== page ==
One of my favourite movable feasts of the year took place yesterday, the Postgraduate Research Day.
We partially fulfil our training obligations to our research students, and also celebrate all the great things they are doing. The third-year students give 15-minute talks, while the second-years have a poster competition. I always learn a few things from the talks and the posters, and yesterday was no exception.
Two of my students gave talks, while one presented a poster. They all did well; in fact, Adam Bohn won the poster competition – congratulations Adam! I won’t speak about their work here, which I should be expected to know; more interesting were topics further from my comfort zone.
One of the talks was about chaotic diffusion in a very simple dynamical system. The system is a tweak of the map x → 2x (mod 1), with a parameter h: essentially, there is a window of length h through which the particle can escape from the interval, and enter an identical system on the next interval up or down. The rate of diffusion turns out to be an everywhere continuous, nowhere differentiable, function of h, first considered by Takagi a century ago. It has a fractal structure, with local maxima and minima crowding in on one another.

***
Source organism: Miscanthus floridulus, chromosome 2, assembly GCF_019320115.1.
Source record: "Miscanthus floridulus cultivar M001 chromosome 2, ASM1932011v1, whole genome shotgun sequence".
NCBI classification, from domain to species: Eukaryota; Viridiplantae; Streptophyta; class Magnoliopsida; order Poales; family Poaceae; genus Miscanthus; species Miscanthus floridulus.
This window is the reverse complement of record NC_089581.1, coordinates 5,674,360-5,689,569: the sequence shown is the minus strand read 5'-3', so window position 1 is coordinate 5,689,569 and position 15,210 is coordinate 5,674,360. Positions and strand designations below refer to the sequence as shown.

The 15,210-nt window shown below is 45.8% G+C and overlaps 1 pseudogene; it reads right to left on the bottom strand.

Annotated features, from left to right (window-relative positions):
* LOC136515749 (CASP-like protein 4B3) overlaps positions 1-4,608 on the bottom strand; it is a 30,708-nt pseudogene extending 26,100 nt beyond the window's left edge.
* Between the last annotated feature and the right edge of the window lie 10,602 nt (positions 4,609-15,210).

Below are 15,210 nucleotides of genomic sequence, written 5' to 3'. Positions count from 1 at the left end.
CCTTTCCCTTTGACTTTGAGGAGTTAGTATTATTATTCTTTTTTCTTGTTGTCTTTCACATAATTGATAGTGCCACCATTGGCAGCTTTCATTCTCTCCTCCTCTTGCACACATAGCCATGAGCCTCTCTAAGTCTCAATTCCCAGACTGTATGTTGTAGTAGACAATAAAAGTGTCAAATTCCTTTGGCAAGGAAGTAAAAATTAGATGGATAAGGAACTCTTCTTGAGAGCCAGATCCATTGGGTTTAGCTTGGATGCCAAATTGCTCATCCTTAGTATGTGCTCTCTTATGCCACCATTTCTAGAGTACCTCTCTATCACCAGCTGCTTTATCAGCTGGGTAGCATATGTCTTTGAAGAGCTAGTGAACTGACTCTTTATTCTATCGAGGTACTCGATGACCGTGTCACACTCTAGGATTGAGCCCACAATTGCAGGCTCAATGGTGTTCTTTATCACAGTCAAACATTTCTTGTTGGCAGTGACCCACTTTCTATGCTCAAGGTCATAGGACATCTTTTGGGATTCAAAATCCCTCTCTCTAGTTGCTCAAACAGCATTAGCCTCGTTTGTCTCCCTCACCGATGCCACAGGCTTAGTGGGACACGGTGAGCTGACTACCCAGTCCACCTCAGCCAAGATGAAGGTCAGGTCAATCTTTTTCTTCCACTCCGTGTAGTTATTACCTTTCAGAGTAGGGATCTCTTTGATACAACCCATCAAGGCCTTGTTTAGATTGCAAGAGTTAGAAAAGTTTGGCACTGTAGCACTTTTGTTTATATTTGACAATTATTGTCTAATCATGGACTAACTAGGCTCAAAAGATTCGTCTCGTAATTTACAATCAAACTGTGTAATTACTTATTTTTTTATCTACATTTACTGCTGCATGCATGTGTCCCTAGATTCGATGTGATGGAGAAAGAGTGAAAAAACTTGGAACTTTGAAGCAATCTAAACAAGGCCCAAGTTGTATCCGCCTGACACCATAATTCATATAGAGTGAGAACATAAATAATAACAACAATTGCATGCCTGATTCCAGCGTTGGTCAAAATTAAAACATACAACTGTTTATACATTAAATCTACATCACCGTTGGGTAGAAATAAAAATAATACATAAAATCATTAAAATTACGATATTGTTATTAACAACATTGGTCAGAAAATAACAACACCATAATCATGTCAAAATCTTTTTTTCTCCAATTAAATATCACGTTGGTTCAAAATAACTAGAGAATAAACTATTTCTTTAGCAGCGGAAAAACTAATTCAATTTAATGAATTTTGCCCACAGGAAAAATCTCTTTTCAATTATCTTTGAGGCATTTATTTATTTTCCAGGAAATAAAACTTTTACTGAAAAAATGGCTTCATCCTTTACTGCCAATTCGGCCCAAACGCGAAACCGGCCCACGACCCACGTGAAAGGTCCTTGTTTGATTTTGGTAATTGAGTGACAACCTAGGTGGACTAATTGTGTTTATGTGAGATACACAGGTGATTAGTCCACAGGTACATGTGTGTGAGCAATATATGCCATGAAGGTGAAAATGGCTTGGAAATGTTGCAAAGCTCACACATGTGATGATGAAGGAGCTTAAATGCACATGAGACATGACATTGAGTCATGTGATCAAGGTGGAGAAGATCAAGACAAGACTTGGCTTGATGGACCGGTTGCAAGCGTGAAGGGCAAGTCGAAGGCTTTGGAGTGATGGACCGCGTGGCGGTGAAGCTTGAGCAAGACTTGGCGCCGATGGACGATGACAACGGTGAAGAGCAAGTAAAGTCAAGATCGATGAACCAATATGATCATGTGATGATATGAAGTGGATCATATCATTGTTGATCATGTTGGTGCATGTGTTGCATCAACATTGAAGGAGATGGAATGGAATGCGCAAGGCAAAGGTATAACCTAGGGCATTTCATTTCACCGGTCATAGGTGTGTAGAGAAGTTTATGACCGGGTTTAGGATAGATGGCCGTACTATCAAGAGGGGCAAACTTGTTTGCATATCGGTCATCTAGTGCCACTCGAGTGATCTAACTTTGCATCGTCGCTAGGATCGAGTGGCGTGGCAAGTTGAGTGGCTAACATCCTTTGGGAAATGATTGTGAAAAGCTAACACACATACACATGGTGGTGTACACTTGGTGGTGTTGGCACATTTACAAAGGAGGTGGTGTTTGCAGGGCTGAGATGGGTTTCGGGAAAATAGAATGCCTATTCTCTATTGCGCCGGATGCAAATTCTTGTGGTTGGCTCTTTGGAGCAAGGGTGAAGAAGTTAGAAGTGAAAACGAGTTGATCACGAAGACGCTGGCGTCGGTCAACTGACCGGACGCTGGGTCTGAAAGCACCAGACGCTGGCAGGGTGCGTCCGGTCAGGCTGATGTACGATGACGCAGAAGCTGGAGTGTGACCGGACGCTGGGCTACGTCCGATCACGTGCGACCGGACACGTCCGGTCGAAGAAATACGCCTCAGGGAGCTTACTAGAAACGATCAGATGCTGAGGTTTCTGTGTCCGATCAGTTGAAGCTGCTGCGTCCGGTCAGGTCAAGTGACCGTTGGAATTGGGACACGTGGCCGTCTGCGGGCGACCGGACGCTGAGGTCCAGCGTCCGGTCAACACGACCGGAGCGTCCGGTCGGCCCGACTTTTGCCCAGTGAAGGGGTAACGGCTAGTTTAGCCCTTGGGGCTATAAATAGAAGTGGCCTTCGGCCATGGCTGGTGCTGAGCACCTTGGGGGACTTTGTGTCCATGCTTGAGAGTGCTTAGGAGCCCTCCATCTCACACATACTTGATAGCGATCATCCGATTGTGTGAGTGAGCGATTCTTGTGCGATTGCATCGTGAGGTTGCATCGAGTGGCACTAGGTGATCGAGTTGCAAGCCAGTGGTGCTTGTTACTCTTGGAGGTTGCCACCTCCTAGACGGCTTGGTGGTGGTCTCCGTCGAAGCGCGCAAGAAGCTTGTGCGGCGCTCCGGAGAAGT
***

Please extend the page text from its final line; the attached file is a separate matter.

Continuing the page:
Another nice talk by an astronomy student calculated how fast the wind blows on Jupiter. He had used data from the Galileo probe which entered the atmosphere of Jupiter in the 1990s. The equation he had to solve contained a lot of unknowns: some were given by the data, some by simple geometry, some by more advanced physics, and one by a photograph of “gravity waves”, the kind of atmospheric waves which on earth occur downwind of a mountain, from which the wavelength could be measured.
From one of the posters I learned what the Pareto distribution is (a kind of “power-law variant” of the exponential distribution); from another, that the mechanism of inflation after the Big Bang is unknown, and some models predict that it will continue indefinitely (an uncomfortable prospect, under which I would presumably not have been standing there reading the poster).
In the past I used to run the poster competition, named after Ann Cook (whom I have mentioned on this blog); I devised the scoring rules which are still used. But the posters have improved out of sight since then. Not only are they glossy and illustrated, but the amount of thought which has gone into the presentation and layout is quite extraordinary.
The posters were in our new foyer, not officially open yet. The outside is tiled rather nicely with Penrose tiles; but, the day after the hoarding came down, a traffic accident resulted in a number of the tiles being destroyed. Not a good omen! But this was the first use of the space for departmental purposes, and it worked well. (However, this morning they were drilling again; work is not finished yet.)